Automotive and industrial supplier Schaeffler, based in Ehningen, Germany, is just one of the customers that underscores IBM's move to center its IoT efforts in Munich. Schaeffler on Tuesday announced a multiyear strategic partnership with IBM focused on the digital transformation of its entire operations and customer solutions via Watson and IoT.
"Our goal is to be the world's leading manufacturer of cognitive solutions which keep the world moving," Peter Gutzmer, deputy CEO and CTO, Schaeffler, said in a statement Tuesday. "We are entering an age where parts can monitor and evaluate their own performance and even order their own replacement when necessary. Schaeffler is a world leader in product development and manufacturing, IBM in hybrid cloud and cognitive computing; through this partnership, we are ushering in the new industrial era."
Schaeffler specializes in precision-engineered components for machines — from parts in automotive clutch systems to the industrial bearings used in wind turbines. With the help of Watson IoT, it plans to build virtual models that represent entire industrial systems. The models will be fed by data from millions of sensors and devices across its operations to enable new approaches to product design, manufacturing and aftersales service.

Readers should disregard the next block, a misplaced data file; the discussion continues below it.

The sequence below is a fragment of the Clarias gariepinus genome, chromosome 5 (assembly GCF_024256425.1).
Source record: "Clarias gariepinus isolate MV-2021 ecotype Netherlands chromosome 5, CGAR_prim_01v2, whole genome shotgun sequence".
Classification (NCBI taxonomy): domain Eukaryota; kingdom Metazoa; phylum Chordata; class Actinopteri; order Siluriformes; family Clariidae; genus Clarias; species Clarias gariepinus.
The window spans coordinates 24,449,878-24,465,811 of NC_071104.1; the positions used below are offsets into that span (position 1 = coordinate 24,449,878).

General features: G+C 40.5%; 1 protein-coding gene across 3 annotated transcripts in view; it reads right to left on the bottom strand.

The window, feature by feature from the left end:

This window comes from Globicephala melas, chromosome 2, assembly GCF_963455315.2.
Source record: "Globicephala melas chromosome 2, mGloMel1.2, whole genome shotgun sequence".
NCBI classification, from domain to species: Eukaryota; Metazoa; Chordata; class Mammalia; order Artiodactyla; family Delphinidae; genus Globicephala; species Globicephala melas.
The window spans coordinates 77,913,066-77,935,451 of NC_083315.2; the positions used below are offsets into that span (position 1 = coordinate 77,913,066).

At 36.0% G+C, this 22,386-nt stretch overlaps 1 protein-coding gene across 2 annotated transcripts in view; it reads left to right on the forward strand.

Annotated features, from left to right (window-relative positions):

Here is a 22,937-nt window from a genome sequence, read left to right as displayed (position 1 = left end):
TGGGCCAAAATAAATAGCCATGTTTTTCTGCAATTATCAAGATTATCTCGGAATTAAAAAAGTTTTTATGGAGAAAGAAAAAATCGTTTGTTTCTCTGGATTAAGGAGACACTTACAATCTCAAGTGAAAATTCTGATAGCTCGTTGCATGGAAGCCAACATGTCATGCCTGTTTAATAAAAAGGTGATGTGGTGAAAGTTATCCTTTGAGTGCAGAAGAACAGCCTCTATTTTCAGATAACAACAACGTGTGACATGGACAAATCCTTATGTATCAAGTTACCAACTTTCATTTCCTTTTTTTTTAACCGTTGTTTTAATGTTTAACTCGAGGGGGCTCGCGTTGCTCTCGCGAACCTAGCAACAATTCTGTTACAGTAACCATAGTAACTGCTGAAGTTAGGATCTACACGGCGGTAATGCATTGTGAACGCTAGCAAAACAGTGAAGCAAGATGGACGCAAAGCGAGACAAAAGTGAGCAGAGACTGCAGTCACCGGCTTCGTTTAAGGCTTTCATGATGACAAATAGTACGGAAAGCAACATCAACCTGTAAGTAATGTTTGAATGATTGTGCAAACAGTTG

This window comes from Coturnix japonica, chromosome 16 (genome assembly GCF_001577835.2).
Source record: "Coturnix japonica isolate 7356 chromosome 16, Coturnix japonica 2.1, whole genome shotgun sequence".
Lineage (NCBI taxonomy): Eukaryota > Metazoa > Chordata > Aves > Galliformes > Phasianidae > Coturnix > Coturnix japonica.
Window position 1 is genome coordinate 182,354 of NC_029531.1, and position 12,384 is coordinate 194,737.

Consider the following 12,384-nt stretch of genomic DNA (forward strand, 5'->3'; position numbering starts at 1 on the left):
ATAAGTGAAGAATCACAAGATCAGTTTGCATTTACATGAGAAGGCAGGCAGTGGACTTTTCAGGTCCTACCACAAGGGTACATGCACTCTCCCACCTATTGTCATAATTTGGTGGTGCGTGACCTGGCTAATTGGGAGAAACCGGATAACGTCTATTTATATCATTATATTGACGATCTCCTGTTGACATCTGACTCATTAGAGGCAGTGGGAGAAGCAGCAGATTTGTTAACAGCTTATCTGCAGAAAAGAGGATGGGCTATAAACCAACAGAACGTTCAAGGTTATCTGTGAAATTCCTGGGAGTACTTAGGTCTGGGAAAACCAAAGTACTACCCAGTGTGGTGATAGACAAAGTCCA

To the northwest of Munich, in the Netherlands, is another Watson IoT customer: Aerialtronics, a designer and producer of unmanned aircraft systems for industry. Aerialtronics drones leverage cognitive computing capabilities from the IBM Watson IoT Platform on IBM Cloud to provide inspection services ranging from monitoring city traffic patterns to inspecting wind turbines, oil rigs and cell tower optimization.
The drones use Watson Visual Recognition analytics to understand what they're seeing, like loose or frayed cabling and damaged equipment that could impair telecommunications quality.
"By pairing the unmatched perspective of drones with the proven power of Watson IoT solutions, companies can gain actionable insights into anything, anywhere and use this knowledge to help drive important business decisions," Jeremy Wigmore, CEO of Aerialtronics, said in a statement Tuesday.
Thomas Jefferson University Hospital
Even with its center of gravity in Europe, the Watson IoT unit is still winning business in IBM's U.S. backyard. A prime example is Thomas Jefferson University Hospital, a 957 acute care bed facility in Philadelphia that's part of Jefferson Health. IBM is working with the hospital to launch cognitive hospital rooms powered by Watson IoT. Patients in these rooms can talk to in-room speakers connected to the IBM Watson IoT Platform, allowing them to control lights and window blinds with natural speech. They can also ask questions about hospital facilities or get background information on their physician.
While consumers have gotten a rudimentary taste of speech recognition through services like Apple's Siri or Microsoft's Cortana, Greenstein says Watson IoT allows the cognitive hospital rooms to parse complex sentences rather than predetermined commands. They can even continue simple conversations. For instance, a patient might ask about the temperature. Upon getting a response, Greenstein says the patient might continue, "That's too hot. Make it cooler."
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